GPC negotiator Dr Beth McCarron-Nash said that the extra places 'will have an impact on doctors who have just qualified, and their ability to find good, sustainable pay'.
'This expansion could be to do with the need to staff the Darzi centres and drive down wages,' she added. Dr McCarron-Nash said the extra training posts did not reflect the workforce's needs.
The increase signals a fundamental rebalancing of the workforce in favour of primary and community care. The NHS Next Stage Review pinpointed GP expansion as a top priority.
Professor David Sowden, joint chairman of the Modernising Medical Careers England Programme Board, reassured directors of postgraduate GP education in a letter last week that: 'Sufficient funding is available and identified to allow the intake to year 1 of GP specialty training programmes to increase by 400.'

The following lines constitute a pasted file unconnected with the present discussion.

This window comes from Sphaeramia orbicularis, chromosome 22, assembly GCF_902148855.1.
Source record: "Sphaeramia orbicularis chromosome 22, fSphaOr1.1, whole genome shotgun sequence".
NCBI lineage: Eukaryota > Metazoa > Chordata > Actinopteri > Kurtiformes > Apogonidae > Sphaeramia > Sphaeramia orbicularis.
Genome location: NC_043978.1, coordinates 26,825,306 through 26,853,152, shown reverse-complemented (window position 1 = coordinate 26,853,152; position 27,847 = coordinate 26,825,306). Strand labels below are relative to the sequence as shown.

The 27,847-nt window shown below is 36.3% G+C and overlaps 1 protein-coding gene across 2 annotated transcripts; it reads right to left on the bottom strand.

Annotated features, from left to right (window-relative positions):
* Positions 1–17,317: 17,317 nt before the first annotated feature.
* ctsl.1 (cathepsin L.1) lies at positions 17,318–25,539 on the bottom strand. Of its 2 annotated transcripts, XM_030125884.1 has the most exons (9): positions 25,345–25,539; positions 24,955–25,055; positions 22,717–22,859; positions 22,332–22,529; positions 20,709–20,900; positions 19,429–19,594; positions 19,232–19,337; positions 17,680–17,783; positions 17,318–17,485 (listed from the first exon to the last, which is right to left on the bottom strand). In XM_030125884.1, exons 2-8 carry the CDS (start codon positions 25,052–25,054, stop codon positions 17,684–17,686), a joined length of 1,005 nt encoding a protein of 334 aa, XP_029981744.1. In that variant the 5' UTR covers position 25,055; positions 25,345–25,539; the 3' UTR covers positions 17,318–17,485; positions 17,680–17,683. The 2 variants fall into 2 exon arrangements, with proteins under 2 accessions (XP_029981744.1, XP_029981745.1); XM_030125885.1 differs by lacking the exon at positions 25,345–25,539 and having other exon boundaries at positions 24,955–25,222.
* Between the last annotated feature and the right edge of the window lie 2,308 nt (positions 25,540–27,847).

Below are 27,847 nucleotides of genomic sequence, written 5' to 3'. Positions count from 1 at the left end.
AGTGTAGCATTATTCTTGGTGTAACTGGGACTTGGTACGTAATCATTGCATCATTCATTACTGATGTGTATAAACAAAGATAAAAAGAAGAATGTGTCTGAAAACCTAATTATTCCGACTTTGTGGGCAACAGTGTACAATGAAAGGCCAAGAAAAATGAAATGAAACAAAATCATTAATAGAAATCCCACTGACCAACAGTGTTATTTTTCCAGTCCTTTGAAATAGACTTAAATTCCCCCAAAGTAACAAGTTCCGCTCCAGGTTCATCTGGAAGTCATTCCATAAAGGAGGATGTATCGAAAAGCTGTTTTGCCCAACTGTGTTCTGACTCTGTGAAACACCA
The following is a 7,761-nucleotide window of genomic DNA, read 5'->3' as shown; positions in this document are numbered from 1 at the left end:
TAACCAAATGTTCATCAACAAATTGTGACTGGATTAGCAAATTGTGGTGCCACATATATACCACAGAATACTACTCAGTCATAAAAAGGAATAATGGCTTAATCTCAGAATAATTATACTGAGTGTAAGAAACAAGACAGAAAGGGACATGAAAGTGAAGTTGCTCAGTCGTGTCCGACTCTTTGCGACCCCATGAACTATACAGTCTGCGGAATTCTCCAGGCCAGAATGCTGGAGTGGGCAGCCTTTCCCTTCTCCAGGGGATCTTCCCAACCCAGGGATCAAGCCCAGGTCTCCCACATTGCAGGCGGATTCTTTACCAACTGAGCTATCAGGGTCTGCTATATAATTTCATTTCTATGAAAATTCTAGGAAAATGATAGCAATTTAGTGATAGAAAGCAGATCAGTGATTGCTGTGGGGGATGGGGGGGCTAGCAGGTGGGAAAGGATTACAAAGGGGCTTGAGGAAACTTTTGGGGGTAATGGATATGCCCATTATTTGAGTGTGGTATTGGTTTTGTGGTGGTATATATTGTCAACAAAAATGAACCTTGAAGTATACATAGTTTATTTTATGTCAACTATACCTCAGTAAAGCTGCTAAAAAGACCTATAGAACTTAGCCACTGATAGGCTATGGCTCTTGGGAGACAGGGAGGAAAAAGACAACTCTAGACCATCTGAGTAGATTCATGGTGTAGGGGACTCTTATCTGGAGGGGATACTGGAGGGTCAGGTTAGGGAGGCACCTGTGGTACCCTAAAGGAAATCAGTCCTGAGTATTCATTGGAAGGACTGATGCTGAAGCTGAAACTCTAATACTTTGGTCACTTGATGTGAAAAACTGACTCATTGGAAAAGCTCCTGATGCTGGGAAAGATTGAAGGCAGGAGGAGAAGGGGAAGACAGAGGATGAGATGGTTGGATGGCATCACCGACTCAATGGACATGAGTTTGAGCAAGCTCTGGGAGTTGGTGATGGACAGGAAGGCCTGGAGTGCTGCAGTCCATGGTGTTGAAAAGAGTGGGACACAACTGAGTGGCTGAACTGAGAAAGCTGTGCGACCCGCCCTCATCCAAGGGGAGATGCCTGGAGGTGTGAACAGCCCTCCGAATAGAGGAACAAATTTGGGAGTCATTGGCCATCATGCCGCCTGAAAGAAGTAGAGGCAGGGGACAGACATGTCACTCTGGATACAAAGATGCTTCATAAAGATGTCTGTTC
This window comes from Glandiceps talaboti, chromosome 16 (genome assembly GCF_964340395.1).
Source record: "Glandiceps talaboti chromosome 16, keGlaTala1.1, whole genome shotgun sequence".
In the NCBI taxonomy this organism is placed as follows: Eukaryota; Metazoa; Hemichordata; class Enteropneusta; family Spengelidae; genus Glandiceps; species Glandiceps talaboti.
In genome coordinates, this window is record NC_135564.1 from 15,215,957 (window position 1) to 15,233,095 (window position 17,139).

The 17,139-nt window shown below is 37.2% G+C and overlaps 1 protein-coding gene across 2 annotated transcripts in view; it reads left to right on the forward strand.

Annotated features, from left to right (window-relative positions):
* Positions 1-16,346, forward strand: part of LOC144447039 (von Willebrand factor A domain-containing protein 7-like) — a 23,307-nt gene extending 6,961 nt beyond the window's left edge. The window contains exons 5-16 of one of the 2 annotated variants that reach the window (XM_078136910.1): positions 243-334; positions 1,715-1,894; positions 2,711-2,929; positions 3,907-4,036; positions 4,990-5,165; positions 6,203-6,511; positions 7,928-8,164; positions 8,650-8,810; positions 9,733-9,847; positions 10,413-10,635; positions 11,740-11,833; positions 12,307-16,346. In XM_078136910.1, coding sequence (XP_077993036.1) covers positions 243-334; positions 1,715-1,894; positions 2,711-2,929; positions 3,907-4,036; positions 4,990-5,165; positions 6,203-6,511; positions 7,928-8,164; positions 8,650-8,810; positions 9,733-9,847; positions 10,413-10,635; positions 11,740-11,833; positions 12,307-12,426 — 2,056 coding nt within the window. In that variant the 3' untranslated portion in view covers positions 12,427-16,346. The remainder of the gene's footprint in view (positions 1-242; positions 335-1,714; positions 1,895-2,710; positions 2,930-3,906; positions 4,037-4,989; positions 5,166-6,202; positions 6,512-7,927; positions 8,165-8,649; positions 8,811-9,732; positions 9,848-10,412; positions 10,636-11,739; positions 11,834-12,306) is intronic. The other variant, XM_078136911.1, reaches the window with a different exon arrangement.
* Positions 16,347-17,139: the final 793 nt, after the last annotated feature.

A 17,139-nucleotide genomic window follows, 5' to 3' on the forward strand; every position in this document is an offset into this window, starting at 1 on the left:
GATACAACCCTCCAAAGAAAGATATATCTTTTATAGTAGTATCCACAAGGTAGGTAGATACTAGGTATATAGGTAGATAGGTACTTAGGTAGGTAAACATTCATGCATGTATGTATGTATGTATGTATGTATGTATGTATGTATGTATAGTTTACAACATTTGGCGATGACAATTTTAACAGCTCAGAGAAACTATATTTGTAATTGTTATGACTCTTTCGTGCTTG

Deaneries will share out training places across their patch focusing on areas of doctor shortage. But the workforce expansion is expected to create tensions in parts of the country where this August's registrars are still jobless, or only able to find work as locums.
In Yorkshire SHA, for example, as many as 40 per cent of newly qualified GPs are thought still to be looking for a post.
In London, anecdotal evidence suggests that the number unable to find full-time work is much higher.
The National GP Recruitment Office says it will have no difficulty filling the extra training places.
'We had about 450 applicants on the reserve list this year,' said Gai Evans, national recruitment officer.
Numbers of UK applicants will rise from 2010 as increased numbers from UK medical schools feed through from foundation programmes into specialty training.
Applicants from 2009 will have to complete three full years of GP training with allocation to ST2 and ST3 posts no longer permitted.
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